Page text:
One of the strangest objects in the solar system may get its first closeup in the coming years.
A team of scientists is mapping out a mission to the huge metallic asteroid Psyche, which is thought to be the exposed iron core of a battered and stripped protoplanet. The proposed mission would reveal insights about planet formation processes and the early days of the solar system, its designers say, and would also afford the first-ever good look at an odd class of celestial objects.
"This is the first metal world humankind will have ever seen," team member Lindy Elkins-Tanton, director of the Carnegie Institution for Science's Department of Terrestrial Magnetism, told SPACE.com last month at the American Geophysical Union's annual fall meeting in San Francisco. "I think this is an opportunity to do some fundamental science that hasn't been done before." [Possible Mission to Psyche (Images)]
A protoplanet's core?
The 155-mile-wide (250 kilometers) Psyche, which lies in the main asteroid belt between Mars and Jupiter, consists largely of iron. Scientists think the object is the nearly naked core of a protoplanet whose overlying rock layers were blasted off by massive collisions long ago.
Psyche thus offers a unique opportunity to learn more about the interiors of planets and large moons, whose cores are hidden beneath many miles of rock, Elkins-Tanton said.
"This is absolutely the only core-like object that we know about in the entire solar system," she said.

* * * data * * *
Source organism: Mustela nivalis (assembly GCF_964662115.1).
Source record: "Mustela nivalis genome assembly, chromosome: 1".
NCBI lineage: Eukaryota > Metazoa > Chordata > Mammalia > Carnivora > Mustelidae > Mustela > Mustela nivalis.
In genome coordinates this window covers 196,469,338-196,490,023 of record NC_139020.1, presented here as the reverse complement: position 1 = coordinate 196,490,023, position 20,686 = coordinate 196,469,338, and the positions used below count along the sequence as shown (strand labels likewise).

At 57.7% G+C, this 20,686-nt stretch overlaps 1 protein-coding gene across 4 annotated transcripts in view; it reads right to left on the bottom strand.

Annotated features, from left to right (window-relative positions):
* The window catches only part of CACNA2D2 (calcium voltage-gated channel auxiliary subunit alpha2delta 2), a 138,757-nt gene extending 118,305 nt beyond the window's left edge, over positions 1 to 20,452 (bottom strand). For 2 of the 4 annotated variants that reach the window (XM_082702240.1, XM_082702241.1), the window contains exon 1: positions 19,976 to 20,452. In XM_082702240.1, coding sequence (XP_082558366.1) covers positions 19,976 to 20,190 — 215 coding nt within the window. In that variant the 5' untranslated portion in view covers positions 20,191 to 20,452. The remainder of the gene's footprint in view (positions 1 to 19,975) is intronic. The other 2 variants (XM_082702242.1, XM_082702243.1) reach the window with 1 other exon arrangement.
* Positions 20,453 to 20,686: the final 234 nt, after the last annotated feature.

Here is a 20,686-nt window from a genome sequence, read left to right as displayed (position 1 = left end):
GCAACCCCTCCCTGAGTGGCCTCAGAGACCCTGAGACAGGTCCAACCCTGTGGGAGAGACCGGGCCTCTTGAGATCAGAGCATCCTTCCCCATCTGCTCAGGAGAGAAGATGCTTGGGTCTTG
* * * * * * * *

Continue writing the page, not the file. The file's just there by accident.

A robotic mission to Pysche would also help astronomers take the measure of metal worlds, a type of solar system object that scientists know very little about. The project would beam home the first photos and information ever gathered at such a body.
"We know a lot about stony and icy bodies, but what about metal ones?" Elkins-Tanton said. "What does the surface of a metal world look like?"
For example, she added, it's possible that material melted and blasted out by large impacts on Psyche solidifies in a sheet before being lost to space, causing metallic curtains of ejecta to jut from the rims of impact craters.
The researchers' Psyche probe would orbit the huge asteroid for about six months, studying the object's topography, surface features, gravity and magnetic field, among other characteristics, Elkins-Tanton said.
Data gathered by the spacecraft would shed light on how planets began coming together in the first few million years of solar system history, as well as improve scientists' understanding of the interiors of terrestrial planets such as Earth, she added.
The team has been working on the concept for about a year and a half and plans to submit it during the next call for NASA Discovery-class missions, which is expected to come in 2015. Discovery missions are lower-cost efforts capped at $425 million in 2010 dollars, excluding launch-vehicle expenses.
If selected, the Psyche mission could be ready to launch relatively quickly because it requires no new technology development, Elkins-Tanton said. The spacecraft would be based to a large degree on NASA's Dawn probe, which is currently on its way to the dwarf planet Ceres after wrapping up a 14-month campaign at another giant body in the asteroid belt, the protoplanet Vesta.